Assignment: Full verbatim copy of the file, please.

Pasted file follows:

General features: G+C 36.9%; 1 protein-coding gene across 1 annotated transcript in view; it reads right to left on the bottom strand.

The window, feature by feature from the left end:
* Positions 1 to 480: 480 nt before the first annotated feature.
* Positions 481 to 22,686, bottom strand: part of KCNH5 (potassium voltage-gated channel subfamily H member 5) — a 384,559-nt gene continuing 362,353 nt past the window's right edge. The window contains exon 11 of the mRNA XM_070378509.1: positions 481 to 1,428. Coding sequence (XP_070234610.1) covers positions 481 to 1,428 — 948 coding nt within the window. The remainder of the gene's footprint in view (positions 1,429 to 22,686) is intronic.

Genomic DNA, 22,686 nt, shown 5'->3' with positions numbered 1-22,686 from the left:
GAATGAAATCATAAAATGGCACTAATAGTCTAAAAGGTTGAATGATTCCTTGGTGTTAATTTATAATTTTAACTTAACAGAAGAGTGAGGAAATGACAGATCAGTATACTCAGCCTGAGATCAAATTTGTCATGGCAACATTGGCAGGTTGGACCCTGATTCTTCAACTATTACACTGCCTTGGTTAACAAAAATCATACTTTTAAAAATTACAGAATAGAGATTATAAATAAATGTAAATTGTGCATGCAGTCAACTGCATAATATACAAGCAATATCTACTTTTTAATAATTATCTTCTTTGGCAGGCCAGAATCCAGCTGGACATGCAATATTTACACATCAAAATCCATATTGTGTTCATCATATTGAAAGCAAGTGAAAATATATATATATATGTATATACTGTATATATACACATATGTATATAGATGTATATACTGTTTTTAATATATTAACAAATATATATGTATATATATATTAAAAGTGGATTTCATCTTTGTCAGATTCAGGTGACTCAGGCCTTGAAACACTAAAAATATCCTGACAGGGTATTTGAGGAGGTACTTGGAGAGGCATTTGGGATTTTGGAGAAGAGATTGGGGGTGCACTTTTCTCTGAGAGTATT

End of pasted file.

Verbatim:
General features: G+C 36.9%; 1 protein-coding gene across 1 annotated transcript in view; it reads right to left on the bottom strand.

The window, feature by feature from the left end:
* Positions 1 to 480: 480 nt before the first annotated feature.
* Positions 481 to 22,686, bottom strand: part of KCNH5 (potassium voltage-gated channel subfamily H member 5) — a 384,559-nt gene continuing 362,353 nt past the window's right edge. The window contains exon 11 of the mRNA XM_070378509.1: positions 481 to 1,428. Coding sequence (XP_070234610.1) covers positions 481 to 1,428 — 948 coding nt within the window. The remainder of the gene's footprint in view (positions 1,429 to 22,686) is intronic.

Genomic DNA, 22,686 nt, shown 5'->3' with positions numbered 1-22,686 from the left:
GAATGAAATCATAAAATGGCACTAATAGTCTAAAAGGTTGAATGATTCCTTGGTGTTAATTTATAATTTTAACTTAACAGAAGAGTGAGGAAATGACAGATCAGTATACTCAGCCTGAGATCAAATTTGTCATGGCAACATTGGCAGGTTGGACCCTGATTCTTCAACTATTACACTGCCTTGGTTAACAAAAATCATACTTTTAAAAATTACAGAATAGAGATTATAAATAAATGTAAATTGTGCATGCAGTCAACTGCATAATATACAAGCAATATCTACTTTTTAATAATTATCTTCTTTGGCAGGCCAGAATCCAGCTGGACATGCAATATTTACACATCAAAATCCATATTGTGTTCATCATATTGAAAGCAAGTGAAAATATATATATATATGTATATACTGTATATATACACATATGTATATAGATGTATATACTGTTTTTAATATATTAACAAATATATATGTATATATATATTAAAAGTGGATTTCATCTTTGTCAGATTCAGGTGACTCAGGCCTTGAAACACTAAAAATATCCTGACAGGGTATTTGAGGAGGTACTTGGAGAGGCATTTGGGATTTTGGAGAAGAGATTGGGGGTGCACTTTTCTCTGAGAGTATT